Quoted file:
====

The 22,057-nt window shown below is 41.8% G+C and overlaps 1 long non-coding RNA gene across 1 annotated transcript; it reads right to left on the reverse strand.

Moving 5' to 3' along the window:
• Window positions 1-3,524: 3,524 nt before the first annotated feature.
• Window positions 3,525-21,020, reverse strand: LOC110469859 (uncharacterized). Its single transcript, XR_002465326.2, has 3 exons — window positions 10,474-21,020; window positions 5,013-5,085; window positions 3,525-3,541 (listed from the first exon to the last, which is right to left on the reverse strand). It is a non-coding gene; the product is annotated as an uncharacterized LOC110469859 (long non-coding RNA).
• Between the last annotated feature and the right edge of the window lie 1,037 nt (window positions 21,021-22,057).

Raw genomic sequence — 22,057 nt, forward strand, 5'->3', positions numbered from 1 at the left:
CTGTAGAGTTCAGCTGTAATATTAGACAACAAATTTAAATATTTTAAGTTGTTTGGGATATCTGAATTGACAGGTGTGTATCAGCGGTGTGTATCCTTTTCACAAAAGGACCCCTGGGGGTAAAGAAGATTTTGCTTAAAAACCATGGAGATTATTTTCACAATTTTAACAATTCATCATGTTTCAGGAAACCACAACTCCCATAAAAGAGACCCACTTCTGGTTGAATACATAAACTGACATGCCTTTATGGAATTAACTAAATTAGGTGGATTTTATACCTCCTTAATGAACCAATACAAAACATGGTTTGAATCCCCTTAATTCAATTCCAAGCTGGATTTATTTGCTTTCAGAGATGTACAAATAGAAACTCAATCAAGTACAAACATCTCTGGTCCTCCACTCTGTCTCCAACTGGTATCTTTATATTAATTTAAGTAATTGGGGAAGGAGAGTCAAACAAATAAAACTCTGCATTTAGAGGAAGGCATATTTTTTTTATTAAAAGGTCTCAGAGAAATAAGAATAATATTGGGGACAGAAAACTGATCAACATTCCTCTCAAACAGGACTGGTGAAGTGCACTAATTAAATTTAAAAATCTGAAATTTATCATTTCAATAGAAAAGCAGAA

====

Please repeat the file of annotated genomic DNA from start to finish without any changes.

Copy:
The 22,057-nt window shown below is 41.8% G+C and overlaps 1 long non-coding RNA gene across 1 annotated transcript; it reads right to left on the reverse strand.

Moving 5' to 3' along the window:
• Window positions 1-3,524: 3,524 nt before the first annotated feature.
• Window positions 3,525-21,020, reverse strand: LOC110469859 (uncharacterized). Its single transcript, XR_002465326.2, has 3 exons — window positions 10,474-21,020; window positions 5,013-5,085; window positions 3,525-3,541 (listed from the first exon to the last, which is right to left on the reverse strand). It is a non-coding gene; the product is annotated as an uncharacterized LOC110469859 (long non-coding RNA).
• Between the last annotated feature and the right edge of the window lie 1,037 nt (window positions 21,021-22,057).

Raw genomic sequence — 22,057 nt, forward strand, 5'->3', positions numbered from 1 at the left:
CTGTAGAGTTCAGCTGTAATATTAGACAACAAATTTAAATATTTTAAGTTGTTTGGGATATCTGAATTGACAGGTGTGTATCAGCGGTGTGTATCCTTTTCACAAAAGGACCCCTGGGGGTAAAGAAGATTTTGCTTAAAAACCATGGAGATTATTTTCACAATTTTAACAATTCATCATGTTTCAGGAAACCACAACTCCCATAAAAGAGACCCACTTCTGGTTGAATACATAAACTGACATGCCTTTATGGAATTAACTAAATTAGGTGGATTTTATACCTCCTTAATGAACCAATACAAAACATGGTTTGAATCCCCTTAATTCAATTCCAAGCTGGATTTATTTGCTTTCAGAGATGTACAAATAGAAACTCAATCAAGTACAAACATCTCTGGTCCTCCACTCTGTCTCCAACTGGTATCTTTATATTAATTTAAGTAATTGGGGAAGGAGAGTCAAACAAATAAAACTCTGCATTTAGAGGAAGGCATATTTTTTTTATTAAAAGGTCTCAGAGAAATAAGAATAATATTGGGGACAGAAAACTGATCAACATTCCTCTCAAACAGGACTGGTGAAGTGCACTAATTAAATTTAAAAATCTGAAATTTATCATTTCAATAGAAAAGCAGAA